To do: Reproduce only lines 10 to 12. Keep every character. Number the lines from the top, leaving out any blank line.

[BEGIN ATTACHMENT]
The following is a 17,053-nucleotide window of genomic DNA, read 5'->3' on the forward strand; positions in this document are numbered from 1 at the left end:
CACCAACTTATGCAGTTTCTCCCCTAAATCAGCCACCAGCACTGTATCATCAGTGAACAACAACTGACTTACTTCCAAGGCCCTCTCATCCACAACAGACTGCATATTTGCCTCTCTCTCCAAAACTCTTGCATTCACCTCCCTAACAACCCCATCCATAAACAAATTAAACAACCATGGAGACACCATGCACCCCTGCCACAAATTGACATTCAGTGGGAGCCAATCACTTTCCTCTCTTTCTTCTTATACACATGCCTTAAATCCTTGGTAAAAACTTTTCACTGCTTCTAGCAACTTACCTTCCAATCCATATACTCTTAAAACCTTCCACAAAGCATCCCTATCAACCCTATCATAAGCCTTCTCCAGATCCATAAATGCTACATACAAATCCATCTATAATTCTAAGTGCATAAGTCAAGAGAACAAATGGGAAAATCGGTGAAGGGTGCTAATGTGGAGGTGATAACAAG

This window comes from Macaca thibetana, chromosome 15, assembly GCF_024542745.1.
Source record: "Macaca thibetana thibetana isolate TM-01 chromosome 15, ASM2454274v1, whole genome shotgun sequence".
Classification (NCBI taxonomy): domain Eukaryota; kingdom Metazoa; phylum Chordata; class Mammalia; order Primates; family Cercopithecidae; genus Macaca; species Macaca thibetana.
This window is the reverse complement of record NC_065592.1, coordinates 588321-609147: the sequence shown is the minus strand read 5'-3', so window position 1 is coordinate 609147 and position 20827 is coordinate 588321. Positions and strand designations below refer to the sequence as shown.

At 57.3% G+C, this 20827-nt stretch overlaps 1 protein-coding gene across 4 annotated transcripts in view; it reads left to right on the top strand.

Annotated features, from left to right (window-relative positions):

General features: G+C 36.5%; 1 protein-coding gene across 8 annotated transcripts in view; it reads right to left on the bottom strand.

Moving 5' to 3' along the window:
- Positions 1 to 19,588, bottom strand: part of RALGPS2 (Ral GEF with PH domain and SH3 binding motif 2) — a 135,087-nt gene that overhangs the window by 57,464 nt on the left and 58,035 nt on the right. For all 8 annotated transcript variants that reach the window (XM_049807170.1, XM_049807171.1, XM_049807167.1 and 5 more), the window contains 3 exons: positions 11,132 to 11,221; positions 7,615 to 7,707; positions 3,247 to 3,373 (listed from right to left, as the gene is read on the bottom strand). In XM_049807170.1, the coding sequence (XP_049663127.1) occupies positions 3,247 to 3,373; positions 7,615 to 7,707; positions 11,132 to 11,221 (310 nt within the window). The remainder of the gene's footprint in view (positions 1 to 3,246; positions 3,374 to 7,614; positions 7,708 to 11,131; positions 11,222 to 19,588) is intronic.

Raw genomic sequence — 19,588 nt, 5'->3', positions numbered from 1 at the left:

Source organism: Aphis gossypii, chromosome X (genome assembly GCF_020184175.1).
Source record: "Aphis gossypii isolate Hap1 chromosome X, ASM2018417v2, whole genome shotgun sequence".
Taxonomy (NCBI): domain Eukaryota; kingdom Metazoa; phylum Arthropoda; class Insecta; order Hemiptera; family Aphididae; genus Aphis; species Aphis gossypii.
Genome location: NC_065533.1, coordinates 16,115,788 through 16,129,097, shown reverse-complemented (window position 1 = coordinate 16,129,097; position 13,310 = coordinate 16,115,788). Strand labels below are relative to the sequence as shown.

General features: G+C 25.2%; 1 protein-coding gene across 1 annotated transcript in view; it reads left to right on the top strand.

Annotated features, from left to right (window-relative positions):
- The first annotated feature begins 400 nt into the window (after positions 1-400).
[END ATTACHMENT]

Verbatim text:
Moving 5' to 3' along the window:
- Positions 1 to 19,588, bottom strand: part of RALGPS2 (Ral GEF with PH domain and SH3 binding motif 2) — a 135,087-nt gene that overhangs the window by 57,464 nt on the left and 58,035 nt on the right. For all 8 annotated transcript variants that reach the window (XM_049807170.1, XM_049807171.1, XM_049807167.1 and 5 more), the window contains 3 exons: positions 11,132 to 11,221; positions 7,615 to 7,707; positions 3,247 to 3,373 (listed from right to left, as the gene is read on the bottom strand). In XM_049807170.1, the coding sequence (XP_049663127.1) occupies positions 3,247 to 3,373; positions 7,615 to 7,707; positions 11,132 to 11,221 (310 nt within the window). The remainder of the gene's footprint in view (positions 1 to 3,246; positions 3,374 to 7,614; positions 7,708 to 11,131; positions 11,222 to 19,588) is intronic.

Raw genomic sequence — 19,588 nt, 5'->3', positions numbered from 1 at the left: